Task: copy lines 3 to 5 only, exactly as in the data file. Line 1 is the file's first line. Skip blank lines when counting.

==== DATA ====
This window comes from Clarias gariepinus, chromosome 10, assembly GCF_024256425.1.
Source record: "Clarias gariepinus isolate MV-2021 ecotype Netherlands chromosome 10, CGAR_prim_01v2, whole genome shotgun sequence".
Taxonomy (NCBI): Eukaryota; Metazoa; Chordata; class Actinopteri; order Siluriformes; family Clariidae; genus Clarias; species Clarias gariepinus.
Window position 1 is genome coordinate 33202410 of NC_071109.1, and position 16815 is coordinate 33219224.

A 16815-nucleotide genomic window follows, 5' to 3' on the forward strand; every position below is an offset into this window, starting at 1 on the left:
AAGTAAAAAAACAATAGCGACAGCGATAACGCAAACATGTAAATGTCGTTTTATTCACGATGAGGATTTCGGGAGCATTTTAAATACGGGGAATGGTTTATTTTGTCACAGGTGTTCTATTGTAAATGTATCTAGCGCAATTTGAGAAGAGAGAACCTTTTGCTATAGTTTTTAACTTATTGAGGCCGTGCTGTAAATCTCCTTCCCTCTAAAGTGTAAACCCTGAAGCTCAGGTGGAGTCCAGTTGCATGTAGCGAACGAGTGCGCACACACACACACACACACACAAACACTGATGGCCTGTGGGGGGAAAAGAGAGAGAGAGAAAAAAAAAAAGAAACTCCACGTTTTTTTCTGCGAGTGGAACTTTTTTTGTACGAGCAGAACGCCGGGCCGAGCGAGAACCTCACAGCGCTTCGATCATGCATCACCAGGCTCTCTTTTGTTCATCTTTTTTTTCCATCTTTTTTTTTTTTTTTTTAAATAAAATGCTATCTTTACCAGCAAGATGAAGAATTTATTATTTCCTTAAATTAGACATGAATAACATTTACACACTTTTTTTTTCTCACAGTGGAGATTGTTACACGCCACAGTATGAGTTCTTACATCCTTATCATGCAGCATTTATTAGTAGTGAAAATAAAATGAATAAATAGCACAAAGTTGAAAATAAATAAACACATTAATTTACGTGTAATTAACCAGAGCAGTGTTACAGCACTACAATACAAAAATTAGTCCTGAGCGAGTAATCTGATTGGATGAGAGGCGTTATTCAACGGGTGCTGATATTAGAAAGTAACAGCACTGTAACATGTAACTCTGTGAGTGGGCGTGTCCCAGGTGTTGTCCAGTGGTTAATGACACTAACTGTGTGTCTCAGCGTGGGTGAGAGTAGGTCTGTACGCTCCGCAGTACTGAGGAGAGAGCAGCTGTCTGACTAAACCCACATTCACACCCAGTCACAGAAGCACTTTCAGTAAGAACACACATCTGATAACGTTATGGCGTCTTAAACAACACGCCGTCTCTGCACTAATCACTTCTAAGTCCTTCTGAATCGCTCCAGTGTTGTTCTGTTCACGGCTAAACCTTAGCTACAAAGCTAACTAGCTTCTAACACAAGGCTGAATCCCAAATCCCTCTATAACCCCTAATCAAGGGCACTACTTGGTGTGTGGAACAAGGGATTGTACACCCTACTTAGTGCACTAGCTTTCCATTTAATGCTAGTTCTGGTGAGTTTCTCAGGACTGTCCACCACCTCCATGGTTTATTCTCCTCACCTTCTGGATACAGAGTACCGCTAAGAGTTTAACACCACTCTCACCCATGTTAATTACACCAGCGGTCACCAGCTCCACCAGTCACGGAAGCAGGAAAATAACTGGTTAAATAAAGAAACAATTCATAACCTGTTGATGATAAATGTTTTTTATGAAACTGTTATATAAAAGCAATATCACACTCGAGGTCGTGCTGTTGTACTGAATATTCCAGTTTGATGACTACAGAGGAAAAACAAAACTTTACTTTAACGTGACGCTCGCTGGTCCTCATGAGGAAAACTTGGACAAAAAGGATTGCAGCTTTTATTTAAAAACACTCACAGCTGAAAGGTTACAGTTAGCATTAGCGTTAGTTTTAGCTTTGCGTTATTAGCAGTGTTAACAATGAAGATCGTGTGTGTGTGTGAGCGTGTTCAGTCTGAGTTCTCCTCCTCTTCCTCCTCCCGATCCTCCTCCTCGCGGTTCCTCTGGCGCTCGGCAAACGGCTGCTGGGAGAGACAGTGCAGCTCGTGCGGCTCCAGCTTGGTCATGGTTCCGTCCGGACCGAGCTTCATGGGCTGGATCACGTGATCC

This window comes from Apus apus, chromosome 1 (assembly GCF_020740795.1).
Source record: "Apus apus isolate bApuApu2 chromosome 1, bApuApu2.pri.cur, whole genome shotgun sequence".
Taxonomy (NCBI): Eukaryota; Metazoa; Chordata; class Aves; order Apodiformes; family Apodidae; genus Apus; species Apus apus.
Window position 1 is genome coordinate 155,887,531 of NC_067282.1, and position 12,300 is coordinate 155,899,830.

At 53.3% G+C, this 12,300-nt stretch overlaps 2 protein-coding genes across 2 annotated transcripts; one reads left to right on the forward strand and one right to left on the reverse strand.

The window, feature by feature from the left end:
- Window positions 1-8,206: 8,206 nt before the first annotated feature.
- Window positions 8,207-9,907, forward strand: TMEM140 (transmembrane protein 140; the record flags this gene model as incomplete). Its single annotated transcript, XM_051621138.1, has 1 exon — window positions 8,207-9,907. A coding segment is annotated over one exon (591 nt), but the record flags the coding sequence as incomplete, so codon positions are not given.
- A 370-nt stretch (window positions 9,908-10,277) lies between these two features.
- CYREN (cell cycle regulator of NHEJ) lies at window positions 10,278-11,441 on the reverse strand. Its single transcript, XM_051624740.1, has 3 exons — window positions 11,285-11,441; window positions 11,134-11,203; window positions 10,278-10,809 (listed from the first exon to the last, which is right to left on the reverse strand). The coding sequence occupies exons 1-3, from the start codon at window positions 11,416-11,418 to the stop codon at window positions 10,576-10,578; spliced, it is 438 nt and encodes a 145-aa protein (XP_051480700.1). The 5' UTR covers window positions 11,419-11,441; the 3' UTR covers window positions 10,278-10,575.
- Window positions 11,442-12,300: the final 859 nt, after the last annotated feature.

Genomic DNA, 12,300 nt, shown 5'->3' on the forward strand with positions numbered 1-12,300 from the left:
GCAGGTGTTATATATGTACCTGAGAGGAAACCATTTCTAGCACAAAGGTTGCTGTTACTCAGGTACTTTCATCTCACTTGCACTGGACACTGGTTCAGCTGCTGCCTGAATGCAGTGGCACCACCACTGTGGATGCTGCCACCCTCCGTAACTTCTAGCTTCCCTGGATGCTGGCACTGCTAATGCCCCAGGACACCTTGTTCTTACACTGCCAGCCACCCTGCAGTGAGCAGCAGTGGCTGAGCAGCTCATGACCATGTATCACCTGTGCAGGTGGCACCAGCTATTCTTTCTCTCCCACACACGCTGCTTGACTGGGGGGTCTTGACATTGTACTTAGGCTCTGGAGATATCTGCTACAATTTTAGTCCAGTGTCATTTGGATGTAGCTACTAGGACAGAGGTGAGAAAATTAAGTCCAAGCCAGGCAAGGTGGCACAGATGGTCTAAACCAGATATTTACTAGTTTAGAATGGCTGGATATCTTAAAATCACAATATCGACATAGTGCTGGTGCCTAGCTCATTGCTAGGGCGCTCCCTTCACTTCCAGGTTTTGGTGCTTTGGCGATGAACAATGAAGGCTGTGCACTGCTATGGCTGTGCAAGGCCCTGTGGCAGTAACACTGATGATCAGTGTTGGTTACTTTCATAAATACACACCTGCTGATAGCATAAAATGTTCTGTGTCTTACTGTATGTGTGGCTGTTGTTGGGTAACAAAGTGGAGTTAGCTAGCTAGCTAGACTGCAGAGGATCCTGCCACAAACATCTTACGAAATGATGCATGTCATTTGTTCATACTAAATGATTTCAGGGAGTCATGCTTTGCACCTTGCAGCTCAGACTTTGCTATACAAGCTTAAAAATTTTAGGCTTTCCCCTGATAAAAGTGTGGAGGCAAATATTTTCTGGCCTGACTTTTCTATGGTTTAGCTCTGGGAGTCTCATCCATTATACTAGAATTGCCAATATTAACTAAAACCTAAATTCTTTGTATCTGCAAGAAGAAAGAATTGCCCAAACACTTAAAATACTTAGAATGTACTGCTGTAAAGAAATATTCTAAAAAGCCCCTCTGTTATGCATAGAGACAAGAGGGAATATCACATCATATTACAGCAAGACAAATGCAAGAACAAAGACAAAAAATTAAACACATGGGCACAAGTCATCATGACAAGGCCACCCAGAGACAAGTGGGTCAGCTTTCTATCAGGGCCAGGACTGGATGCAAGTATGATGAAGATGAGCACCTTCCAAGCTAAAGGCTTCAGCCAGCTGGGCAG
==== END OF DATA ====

Taxonomy (NCBI): Eukaryota; Metazoa; Chordata; class Actinopteri; order Siluriformes; family Clariidae; genus Clarias; species Clarias gariepinus.
Window position 1 is genome coordinate 33202410 of NC_071109.1, and position 16815 is coordinate 33219224.

A 16815-nucleotide genomic window follows, 5' to 3' on the forward strand; every position below is an offset into this window, starting at 1 on the left: